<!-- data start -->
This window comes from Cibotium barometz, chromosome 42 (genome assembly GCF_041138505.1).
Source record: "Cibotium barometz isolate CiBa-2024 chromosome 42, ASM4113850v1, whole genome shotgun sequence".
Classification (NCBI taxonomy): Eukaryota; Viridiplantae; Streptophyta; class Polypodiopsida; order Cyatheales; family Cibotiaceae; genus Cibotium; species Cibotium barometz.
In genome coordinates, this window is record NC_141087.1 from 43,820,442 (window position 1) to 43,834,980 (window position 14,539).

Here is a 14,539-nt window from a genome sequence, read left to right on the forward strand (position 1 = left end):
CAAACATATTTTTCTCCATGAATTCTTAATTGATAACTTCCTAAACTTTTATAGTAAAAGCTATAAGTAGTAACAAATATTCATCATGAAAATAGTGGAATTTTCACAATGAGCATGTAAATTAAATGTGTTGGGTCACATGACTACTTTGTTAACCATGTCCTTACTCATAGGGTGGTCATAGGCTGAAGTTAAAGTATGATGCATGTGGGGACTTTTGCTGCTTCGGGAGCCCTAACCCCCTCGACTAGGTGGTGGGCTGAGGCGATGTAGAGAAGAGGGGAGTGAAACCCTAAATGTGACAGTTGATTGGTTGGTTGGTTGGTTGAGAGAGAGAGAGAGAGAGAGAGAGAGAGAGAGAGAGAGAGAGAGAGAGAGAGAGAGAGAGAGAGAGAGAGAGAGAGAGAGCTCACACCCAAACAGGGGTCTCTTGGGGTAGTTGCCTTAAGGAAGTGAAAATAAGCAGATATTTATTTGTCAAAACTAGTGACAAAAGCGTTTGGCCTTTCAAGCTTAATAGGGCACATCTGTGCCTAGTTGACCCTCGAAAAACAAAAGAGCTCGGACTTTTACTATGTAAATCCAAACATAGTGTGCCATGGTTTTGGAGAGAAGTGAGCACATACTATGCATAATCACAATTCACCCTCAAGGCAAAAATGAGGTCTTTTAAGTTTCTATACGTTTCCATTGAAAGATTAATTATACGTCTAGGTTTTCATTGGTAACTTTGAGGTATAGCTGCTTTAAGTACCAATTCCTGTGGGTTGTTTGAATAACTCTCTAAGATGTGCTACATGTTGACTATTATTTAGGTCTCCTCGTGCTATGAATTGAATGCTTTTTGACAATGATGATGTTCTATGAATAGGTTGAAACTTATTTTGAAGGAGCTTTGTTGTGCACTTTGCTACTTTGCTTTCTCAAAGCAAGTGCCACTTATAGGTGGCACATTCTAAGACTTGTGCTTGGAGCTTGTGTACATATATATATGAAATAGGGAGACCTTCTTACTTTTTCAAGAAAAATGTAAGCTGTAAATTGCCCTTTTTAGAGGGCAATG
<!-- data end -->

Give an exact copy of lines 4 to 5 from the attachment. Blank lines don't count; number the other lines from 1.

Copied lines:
In genome coordinates, this window is record NC_141087.1 from 43,820,442 (window position 1) to 43,834,980 (window position 14,539).

Here is a 14,539-nt window from a genome sequence, read left to right on the forward strand (position 1 = left end):